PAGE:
Seven Iranian delegates to a women's conference at the United Nations complained Tuesday they were treated like criminals by US immigration officials who demanded they be fingerprinted upon arrival in the country, reported the Associated Press.
The delegates from three non-governmental organizations returned home on the weekend, choosing to miss the conference, which began Monday, rather than submit to the procedure, said AP.
"We had been invited by the United Nations, so US immigration officials had no right to fingerprint us," member of the Islamic Revolution Women's Association, Sediqeh Hejazi told the agency.
The Iranian foreign ministry said it would protest to the United Nations over the incident, the agency said.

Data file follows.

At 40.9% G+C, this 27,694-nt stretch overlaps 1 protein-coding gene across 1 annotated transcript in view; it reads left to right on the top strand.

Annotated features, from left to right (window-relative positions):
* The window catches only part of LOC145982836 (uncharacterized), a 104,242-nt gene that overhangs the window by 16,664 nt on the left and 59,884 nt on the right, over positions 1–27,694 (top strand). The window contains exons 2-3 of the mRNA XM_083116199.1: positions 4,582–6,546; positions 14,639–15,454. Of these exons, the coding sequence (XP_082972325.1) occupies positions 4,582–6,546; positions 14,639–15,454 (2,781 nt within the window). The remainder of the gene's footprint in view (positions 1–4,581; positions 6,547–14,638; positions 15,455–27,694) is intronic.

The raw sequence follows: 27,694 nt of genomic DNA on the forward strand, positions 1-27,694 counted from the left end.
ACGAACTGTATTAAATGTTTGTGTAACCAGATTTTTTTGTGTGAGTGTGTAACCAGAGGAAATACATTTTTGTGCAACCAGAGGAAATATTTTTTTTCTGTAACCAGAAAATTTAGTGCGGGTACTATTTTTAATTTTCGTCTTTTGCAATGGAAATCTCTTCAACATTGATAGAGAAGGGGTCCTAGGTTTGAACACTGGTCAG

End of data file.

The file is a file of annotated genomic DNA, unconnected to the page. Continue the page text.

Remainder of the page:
The seven women were to attend a conference of grassroots activists parallel to a special General Assembly session on women.
US federal law requires nonimmigrant visitors from four countries that are on unfriendly terms with the United States - Iran, Iraq, Libya and Sudan - to be fingerprinted and photographed on arrival in the United States.
However, the official Iranian delegation to the conference was allowed to enter the United States without being fingerprinted, Hejazi said.
"We were taken by cars used to transport convicts at the airport. We were treated as if we were criminals," she was quoted as saying - Albawaba.com
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